Morgan Stanley: Nearing Retirement? Give Yourself a Financial Check-Up
Nearing Retirement? Give Yourself a Financial Check-Up
by Suzanne Hayes
As you approach retirement, you will quite likely be assessing your financial situation to determine if you have saved and invested enough to afford a comfortable future. Generally, financial professionals advise that to maintain your current lifestyle you will need approximately 70% to 80% of your current annual income each year in retirement, although your own situation may differ based on your personal goals and finances.
Taking an in-depth look at your finances and an inventory of your retirement funds approximately five to seven years before retiring will give you time to make adjustments to help you meet your goals when retirement time comes around.
Will I Have Enough Retirement Income?
Generally, retirees turn to these sources of income: Social Security benefits; earnings (including part-time jobs); personal savings and investments, including IRA account(s) or additional employee savings plans; and company retirement plans.
According to the Social Security Administration, Social Security may only account for about 40% of your income in retirement. Personal investments and savings, company retirement plans and other sources will have to account for the remaining portion of your income-about 60%.
After calculating your projected retirement income, you also need to examine your current expenses and determine which items will increase or decrease, which will be eliminated and which will be added after you retire. By reviewing this information early on, you can develop a sense of whether you'll have the necessary income to cover your expenses once you retire.
Compare your expense calculations with your projected sources of income and determine whether you will have a surplus or a deficiency. At the same time, determine at what point in retirement you will need to begin drawing on your retirement plan assets. If, after comparing your expenses with income, you have a surplus, you are on the right track to enjoying a comfortable retirement. However, if you note a deficiency, you can make decisions now to help ensure that you will have a relatively comfortable retirement later on.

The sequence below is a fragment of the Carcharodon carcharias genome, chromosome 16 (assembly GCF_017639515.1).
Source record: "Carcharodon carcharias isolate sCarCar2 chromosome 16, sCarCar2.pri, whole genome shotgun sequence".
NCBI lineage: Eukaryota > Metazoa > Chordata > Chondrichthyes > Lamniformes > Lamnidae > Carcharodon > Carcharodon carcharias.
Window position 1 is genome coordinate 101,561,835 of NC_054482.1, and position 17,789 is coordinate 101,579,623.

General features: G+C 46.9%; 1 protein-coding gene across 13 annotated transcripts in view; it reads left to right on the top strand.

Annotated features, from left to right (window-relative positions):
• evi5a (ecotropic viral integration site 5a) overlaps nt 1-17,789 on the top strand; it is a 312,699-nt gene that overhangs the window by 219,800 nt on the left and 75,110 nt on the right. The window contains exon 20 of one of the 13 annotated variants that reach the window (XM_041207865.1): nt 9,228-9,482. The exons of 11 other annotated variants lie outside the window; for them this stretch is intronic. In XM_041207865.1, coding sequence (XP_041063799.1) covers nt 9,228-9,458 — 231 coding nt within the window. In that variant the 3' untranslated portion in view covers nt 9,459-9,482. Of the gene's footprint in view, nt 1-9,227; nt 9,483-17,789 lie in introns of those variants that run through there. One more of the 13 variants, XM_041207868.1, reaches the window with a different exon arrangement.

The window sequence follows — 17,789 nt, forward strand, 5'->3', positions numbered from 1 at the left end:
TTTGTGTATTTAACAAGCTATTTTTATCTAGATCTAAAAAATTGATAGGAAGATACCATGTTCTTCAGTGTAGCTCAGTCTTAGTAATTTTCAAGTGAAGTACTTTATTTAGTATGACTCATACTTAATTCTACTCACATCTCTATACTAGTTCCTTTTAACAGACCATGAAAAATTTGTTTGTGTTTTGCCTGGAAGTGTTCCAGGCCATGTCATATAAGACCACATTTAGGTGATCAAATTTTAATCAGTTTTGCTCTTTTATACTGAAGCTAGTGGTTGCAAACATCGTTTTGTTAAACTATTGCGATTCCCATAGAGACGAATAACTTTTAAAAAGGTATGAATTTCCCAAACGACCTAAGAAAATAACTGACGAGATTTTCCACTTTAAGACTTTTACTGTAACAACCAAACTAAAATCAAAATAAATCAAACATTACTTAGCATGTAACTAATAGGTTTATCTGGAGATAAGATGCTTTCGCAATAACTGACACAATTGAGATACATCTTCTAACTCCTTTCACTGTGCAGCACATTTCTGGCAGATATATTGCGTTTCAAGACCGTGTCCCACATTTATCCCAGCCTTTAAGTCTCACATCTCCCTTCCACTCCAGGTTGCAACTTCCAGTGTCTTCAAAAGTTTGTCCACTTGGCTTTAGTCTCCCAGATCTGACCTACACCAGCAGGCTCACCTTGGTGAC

Should I Adjust My Asset Allocation Strategy?
Having a good understanding of investing becomes more important as you approach retirement. Examine all the investments available through your retirement plan and determine into which category-stocks, bonds or cash equivalents-each of them falls. Next, assess your level of risk. As people prepare to retire, they generally want less risk in their investments than in the past. Since your income from employment will have stopped or decreased considerably and your assets may be invested over a shorter period, it may be more difficult to recover from loss. Therefore you may want a lower-risk investment strategy than before. Whether you intend to use your money over a relatively short period or spread it out through your retirement is another important factor.
Important Points to Consider:
There is no set asset allocation strategy that works for everyone. Before determining which strategy best fits your personal situation, keep in mind that different people have different financial resources and expectations regarding how long they will be in retirement. Therefore, individuals have different risk tolerances and investment horizons. And remember, no matter what asset allocation strategy you choose, there is always some level of risk and no guarantee that you will not experience a loss.
Also, keep in mind too that you need to look at your holdings as a whole. Consider your personal accounts, retirement accounts and any additional sources of retirement income that you may have. By planning the entire picture you will be better able to ensure that you have a portfolio that reflects your immediate and long-term goals. Your financial advisor can help you determine if your strategies are on the right track toward a secure retirement and help you find ways to maintain your position or work toward your goals.
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Morgan Stanley and its Financial Advisors do not provide tax or legal advice. Investors are urged to consult their personal tax or legal advisor about establishing a retirement plan and the tax consequences of any investments made under a retirement plan.
This article does not constitute tax or legal advice. Consult your tax or legal advisor before making any tax or legally related investment decisions. This article is published for general informational purposes only and is not an offer or solicitation to sell or buy any securities or commodities. Any particular investment should be analyzed based on its terms and risks as they relate to your individual circumstances and objectives. Investments and services are offered through Morgan Stanley DW Inc., member SIPC.